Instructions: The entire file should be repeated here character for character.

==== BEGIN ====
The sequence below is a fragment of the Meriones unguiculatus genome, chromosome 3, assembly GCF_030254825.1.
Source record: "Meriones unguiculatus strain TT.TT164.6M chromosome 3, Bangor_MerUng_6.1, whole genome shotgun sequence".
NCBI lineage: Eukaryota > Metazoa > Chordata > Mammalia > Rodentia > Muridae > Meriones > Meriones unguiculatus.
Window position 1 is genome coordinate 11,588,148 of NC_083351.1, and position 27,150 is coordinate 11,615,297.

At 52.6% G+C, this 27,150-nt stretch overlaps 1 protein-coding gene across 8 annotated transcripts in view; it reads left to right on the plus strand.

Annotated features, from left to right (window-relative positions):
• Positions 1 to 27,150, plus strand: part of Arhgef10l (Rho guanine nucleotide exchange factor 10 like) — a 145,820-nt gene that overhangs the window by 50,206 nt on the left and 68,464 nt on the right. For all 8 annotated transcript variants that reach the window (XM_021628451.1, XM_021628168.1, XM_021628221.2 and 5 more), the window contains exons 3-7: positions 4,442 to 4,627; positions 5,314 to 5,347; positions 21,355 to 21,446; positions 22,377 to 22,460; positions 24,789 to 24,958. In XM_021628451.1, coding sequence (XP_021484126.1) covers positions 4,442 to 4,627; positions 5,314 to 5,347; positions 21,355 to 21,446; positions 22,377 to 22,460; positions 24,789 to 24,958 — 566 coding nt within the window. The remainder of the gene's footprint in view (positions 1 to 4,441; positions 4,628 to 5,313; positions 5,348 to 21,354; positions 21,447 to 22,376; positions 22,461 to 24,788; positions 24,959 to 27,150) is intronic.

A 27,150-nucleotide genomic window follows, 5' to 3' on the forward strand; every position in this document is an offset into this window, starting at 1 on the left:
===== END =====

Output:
The sequence below is a fragment of the Meriones unguiculatus genome, chromosome 3, assembly GCF_030254825.1.
Source record: "Meriones unguiculatus strain TT.TT164.6M chromosome 3, Bangor_MerUng_6.1, whole genome shotgun sequence".
NCBI lineage: Eukaryota > Metazoa > Chordata > Mammalia > Rodentia > Muridae > Meriones > Meriones unguiculatus.
Window position 1 is genome coordinate 11,588,148 of NC_083351.1, and position 27,150 is coordinate 11,615,297.

At 52.6% G+C, this 27,150-nt stretch overlaps 1 protein-coding gene across 8 annotated transcripts in view; it reads left to right on the plus strand.

Annotated features, from left to right (window-relative positions):
• Positions 1 to 27,150, plus strand: part of Arhgef10l (Rho guanine nucleotide exchange factor 10 like) — a 145,820-nt gene that overhangs the window by 50,206 nt on the left and 68,464 nt on the right. For all 8 annotated transcript variants that reach the window (XM_021628451.1, XM_021628168.1, XM_021628221.2 and 5 more), the window contains exons 3-7: positions 4,442 to 4,627; positions 5,314 to 5,347; positions 21,355 to 21,446; positions 22,377 to 22,460; positions 24,789 to 24,958. In XM_021628451.1, coding sequence (XP_021484126.1) covers positions 4,442 to 4,627; positions 5,314 to 5,347; positions 21,355 to 21,446; positions 22,377 to 22,460; positions 24,789 to 24,958 — 566 coding nt within the window. The remainder of the gene's footprint in view (positions 1 to 4,441; positions 4,628 to 5,313; positions 5,348 to 21,354; positions 21,447 to 22,376; positions 22,461 to 24,788; positions 24,959 to 27,150) is intronic.

A 27,150-nucleotide genomic window follows, 5' to 3' on the forward strand; every position in this document is an offset into this window, starting at 1 on the left: